More of the 200 largest U.S. pension funds are using financial futures and options, but fewer are using managed futures and short selling, statistics collected for Pensions & Investments' 1996 pension fund directory show.
The number of pension executives reporting the use of stock index futures rose to 80 from 68 in the previous year's survey. Sponsors reporting the use of stock options rose to 60, from 50. Sixty-two of the top 200 reported the use of fixed-income futures contracts, vs. 53 in the previous year. Fixed-income options were used by 39 of the top 200 pension funds, up from 31.
The number of funds using managed futures fell to 13, from 17. The number of pension funds reporting the use of short selling dipped to 17 from 18.
Swaps were used by 22 of the largest 200 U.S. pension funds; no comparison was available because the survey didn't ask this question last year.
International investment by U.S. tax-exempt institutions grew 24% during 1995, according to estimates by InterSec Research Corp.
The consultant estimates non-U.S. investments increased $70 billion last year.
New cash flows provided $34 billion of the growth, down from $40 billion in 1994. Market growth contributed $36 billion, much improved from 1994's negative returns.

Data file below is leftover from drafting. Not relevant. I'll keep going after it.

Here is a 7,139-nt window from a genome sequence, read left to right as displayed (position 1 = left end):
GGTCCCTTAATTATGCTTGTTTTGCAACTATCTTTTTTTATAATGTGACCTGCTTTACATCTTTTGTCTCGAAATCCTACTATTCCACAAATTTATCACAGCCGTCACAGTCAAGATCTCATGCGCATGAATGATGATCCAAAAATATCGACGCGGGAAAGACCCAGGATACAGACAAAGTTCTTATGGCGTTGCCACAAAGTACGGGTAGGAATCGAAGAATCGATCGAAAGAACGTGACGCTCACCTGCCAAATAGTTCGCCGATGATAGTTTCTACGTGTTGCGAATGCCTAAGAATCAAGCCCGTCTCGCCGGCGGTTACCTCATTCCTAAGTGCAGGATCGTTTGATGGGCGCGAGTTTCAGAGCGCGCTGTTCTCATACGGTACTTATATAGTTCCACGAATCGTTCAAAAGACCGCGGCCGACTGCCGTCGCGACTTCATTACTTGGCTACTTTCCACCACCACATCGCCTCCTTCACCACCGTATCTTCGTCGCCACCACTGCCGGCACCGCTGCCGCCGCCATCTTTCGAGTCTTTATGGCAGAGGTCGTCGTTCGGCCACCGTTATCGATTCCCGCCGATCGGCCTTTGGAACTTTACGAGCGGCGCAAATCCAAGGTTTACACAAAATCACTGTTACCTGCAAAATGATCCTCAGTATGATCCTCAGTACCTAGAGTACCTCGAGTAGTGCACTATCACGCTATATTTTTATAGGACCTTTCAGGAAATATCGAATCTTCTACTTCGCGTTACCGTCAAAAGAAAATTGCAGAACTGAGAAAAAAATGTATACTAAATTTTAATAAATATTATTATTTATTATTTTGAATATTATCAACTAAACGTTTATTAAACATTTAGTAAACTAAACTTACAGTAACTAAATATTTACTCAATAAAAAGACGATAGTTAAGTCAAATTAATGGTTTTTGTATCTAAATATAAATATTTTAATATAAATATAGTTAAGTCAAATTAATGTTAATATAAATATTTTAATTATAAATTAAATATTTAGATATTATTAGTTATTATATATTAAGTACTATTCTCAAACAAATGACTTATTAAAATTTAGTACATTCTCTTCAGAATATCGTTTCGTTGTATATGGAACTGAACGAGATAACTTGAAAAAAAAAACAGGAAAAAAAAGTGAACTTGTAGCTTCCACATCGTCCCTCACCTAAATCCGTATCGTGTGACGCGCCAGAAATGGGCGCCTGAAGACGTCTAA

InterSec officials estimate total U.S. tax-exempt investment overseas at $366 billion as of Dec. 31, up more than 140% from $151 billion at the end of 1992.
The $18.8 billion Los Angeles County Employees Retirement Association approved an RFI that will put more than $5 billion in fixed-income holdings up for grabs. The RFI will be sent to the fund's current bond managers as well as other firms.
The fund is moving toward more of a core sector rotational investment approach for fixed income, and current money managers without that capability will probably be dropped.
The exact details of the RFI are expected to be approved later this month.
Frank Russell will assist with the search.